MR. CHAIRMAN: Ms. Boucher. On this question, or did you have another point?


            MS. BOUCHER: No, I had something else. Sorry.


            MR. CHAIRMAN: Can we hold that for a second? Okay.


            MR. KOUSOULIS: Can we make it an option?


            MS. LUSBY: Yes, it is reasonable.


            MR. CHAIRMAN: Mr. Kousoulis.


            MR. KOUSOULIS: May I put a motion forward that we give a one-year variance on the gravel driveway? In the meantime, her office will be in compliance, and her rent will be paid. We ask the member, over the next year, to explore options in terms of paving a small area so that where you unload from your vehicle to the front door is a paved strip.


            If it’s prohibitive to the member, then they can ask for the variance, and we can look at putting it in place permanently. That also gives the member the ability to get towards year end and allow their budget to allow them to incur this expense.


[2:00 p.m.]


            MR. CHAIRMAN: Mr. Ferguson.


            MR. FERGUSON: I defer to Gordon’s expertise on this but I think that what you’re looking at would probably be a motion amending the regulation to put in a provision that says, notwithstanding Regulation 19A(3) for the period of whatever. Then that would have to be filed at the Registry of Regulations.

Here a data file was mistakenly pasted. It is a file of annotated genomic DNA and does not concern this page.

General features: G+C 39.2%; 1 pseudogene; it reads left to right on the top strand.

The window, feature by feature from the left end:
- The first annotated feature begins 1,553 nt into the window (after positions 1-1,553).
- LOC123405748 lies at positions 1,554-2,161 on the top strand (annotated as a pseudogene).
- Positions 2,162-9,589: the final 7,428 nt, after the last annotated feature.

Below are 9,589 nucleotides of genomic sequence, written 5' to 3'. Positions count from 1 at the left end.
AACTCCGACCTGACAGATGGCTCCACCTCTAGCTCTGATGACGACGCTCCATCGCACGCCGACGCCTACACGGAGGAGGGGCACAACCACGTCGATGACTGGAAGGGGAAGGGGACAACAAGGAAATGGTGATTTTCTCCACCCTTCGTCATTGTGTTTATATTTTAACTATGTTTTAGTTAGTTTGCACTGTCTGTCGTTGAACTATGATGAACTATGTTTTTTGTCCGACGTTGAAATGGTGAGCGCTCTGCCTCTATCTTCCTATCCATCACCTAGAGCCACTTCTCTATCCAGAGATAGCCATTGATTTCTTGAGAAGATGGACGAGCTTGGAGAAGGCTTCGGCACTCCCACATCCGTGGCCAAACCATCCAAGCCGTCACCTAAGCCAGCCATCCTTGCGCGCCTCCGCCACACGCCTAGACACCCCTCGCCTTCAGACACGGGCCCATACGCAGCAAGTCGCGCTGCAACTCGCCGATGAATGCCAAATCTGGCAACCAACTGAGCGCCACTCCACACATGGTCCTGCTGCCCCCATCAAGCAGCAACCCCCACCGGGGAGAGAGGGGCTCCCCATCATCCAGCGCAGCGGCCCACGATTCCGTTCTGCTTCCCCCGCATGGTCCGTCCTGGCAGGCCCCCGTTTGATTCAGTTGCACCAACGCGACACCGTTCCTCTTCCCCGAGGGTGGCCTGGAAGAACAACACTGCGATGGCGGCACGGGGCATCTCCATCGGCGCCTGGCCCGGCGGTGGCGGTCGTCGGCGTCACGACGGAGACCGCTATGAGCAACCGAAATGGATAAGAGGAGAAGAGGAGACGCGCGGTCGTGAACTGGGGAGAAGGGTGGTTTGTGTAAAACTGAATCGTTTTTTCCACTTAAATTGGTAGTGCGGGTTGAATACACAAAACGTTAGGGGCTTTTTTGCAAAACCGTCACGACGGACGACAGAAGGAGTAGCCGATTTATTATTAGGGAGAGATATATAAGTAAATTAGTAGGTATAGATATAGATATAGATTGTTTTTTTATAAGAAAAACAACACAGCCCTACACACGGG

I don’t think we can just suspend . . .


MR. MACLELLAN: We’re not changing the regulation. (Interruptions)


MR. FERGUSON: No, I’m just saying that the regulations that are passed and filed - anyway, I’ll defer to Gordon on that.


            MR. GORDON HEBB: I think what Mr. Kousoulis is suggesting is not permitted under the regulation and what Mr. Ferguson suggested is that to do it you would need to amend, say add a (3a) in Regulation 19A that would permit the commission to grant a temporary waiver. It’s not really what the regulations say now. I think the regulations are saying it’s yes or no.


            MR. CHAIRMAN: Mr. Kousoulis.


            MR. KOUSOULIS: In terms of timing and in terms of approvals, this has just come to us essentially at the last minute and we’re being asked to have an approval made with no ability to either ask the member a question or to even look at the site or to look at anything else.


            Is there any interpretation of anything in there that we can do to provide ourselves some flexibility that we’re not going to put the member in any financial harm? At the end of the day, what we’re trying to do here is have our offices as accessible as possible.


            I’m sure if we asked the member the question, they might be more than forthcoming and say, I had every intention within the next six months to a year to have the small area paved, but we don’t even have that option.


            We need to have an interpretation on one of those rules to make it flexible that we can move forward and actually do something that makes common sense. Thank you.


            MR. CHAIRMAN: Mr. David Wilson.